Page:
The Brightwork Research Software Licensing Guide

Executive Summary

  • We are the only research entity that provides non-financially conflicted software licensing consulting.

What is a Software License?

To begin, in understanding software licensing, let us review what is the software license.

A software license is a legal instrument (usually by way of contract law, with or without printed material) governing the use or redistribution of software. Under United States copyright law, all software is copyright protected, in both source code and object code forms, unless that software was developed by the United States Government, in which case it cannot be copyrighted.

A typical software license grants the licensee, typically an end-user, permission to use one or more copies of software in ways where such a use would otherwise potentially constitute copyright infringement of the software owner’s exclusive rights under copyright. – Wikipedia

The Categories of Software Licensing Consulting Firms

It is crucial to consider the different categories of companies that offer software licensing consulting services.

Type 1: General SAP Consulting Firms

Companies that perform SAP implementations like Deloitte, Accenture, or Infosys like to present to be independent advisors. However, each of them has long-standing partnerships with SAP. They are recommended to new customers or clients through SAP, and SAP can choose which consulting company to reward, and therefore has a great deal of power over its consulting partners. All SAP consulting firms value their relationship with SAP more than any one individual client.

SAP consulting companies try to "lightly advise" companies and generally stay out of the way. Less they are viewed by SAP as working against SAP's interests.

Therefore, software buyings that rely on SAP consulting firms end up with nothing but fake negotiation support. SAP consulting firms are always aligned with SAP interests over their client's interests.

Type 2: SAP Software Licensing and Negotiation Firms

These firms focus on negotiating software deals and sometimes do consulting work.

These companies usually focus not on the technology but on getting the best price for what is agreed upon to be purchased. Their specialty is knowing the counts of the licenses needed by the client and then optimizing them and optimizing their price. In a dispute between a customer and a vendor, they can use software to determine how many licenses are actually being used and compare them to how many licenses were paid for.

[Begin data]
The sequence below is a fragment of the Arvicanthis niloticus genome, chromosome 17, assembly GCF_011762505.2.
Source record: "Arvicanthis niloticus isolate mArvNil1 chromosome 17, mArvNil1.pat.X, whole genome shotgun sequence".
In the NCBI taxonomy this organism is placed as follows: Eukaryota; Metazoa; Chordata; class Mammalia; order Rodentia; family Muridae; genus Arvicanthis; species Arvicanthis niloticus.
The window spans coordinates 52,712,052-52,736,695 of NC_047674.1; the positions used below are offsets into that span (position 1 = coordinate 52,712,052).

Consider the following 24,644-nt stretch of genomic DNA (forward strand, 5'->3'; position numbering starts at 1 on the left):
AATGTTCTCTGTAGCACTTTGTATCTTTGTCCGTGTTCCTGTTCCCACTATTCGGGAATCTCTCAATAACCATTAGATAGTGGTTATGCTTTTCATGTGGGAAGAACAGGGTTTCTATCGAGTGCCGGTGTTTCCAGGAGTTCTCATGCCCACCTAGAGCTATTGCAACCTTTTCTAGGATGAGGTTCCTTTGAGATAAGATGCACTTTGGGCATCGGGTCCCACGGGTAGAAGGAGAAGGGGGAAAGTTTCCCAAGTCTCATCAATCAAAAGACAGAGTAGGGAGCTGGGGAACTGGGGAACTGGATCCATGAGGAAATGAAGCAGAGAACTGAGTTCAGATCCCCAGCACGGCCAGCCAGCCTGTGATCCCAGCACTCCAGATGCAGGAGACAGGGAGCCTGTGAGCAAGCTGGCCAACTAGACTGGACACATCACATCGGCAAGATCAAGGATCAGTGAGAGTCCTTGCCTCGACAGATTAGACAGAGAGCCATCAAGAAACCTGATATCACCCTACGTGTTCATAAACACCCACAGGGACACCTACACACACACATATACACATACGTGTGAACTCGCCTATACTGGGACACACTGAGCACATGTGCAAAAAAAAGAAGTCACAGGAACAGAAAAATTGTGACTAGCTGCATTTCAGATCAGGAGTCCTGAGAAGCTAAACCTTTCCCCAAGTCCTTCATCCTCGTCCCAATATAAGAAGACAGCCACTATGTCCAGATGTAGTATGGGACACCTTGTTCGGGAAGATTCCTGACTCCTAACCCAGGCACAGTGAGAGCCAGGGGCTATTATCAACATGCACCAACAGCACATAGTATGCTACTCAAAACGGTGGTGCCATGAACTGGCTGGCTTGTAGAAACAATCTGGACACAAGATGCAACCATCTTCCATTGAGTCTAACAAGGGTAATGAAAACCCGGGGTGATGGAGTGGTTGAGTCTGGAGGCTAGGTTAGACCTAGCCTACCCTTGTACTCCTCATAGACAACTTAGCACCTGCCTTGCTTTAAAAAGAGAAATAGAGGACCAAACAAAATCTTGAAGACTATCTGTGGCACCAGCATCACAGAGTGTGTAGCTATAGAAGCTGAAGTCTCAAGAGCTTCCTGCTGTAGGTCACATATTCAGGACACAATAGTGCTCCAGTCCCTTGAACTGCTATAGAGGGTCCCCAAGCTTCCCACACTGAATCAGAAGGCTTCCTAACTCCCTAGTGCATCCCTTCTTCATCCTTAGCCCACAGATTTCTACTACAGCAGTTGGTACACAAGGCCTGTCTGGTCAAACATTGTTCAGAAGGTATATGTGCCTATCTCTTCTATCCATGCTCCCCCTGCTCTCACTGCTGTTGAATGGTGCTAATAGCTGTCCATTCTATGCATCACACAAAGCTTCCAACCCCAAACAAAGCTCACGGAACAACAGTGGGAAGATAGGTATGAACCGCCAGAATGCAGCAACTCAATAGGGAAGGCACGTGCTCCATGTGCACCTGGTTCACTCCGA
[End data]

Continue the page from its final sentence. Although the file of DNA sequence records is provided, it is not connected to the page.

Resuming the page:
Our objective in explaining this type of company is to describe how we differ. We have subcontracted to these companies in the past, and they try to present our research as their own. However, as they don't know our area, it is a bad value for the client. Their focus is primarily on reducing acquisition costs, and some of these companies are paid a percentage of the costs that they save the client.

Our Niche in Software Licensing Analysis

We are a research firm leveraging this research to support software licensing disputes between software buyers and software vendors/partner consulting firms. These disputes are generally related to how the software ended up being used versus how it was expected and promised the software vendor and the partner consulting firm would use it.

We analyze the licenses that were sold, review the requirements and needs of the software buyer to determine if the software vendor supported by the partner consulting firm knowingly oversold licenses for used software products and sold software products that the software vendor/partner consulting firm would have known could not be implemented or otherwise would not be used.

About Software Licensing Usage Analysis

  • There is frequently deliberate “stuffing” of software bill of materials by vendor sales teams.
  • Often, the software vendors position themselves between being a salesperson (which is what they are) and being a “trusted advisor.” They will correspond with their customers by saying they “recommend” a certain number of software products and licenses without ever acknowledging that they are incentivized to sell as many products and as many licenses as possible.
  • This stuffing of the software bill of material with what ends up being unused licenses is common, particularly among the most prominent software vendors.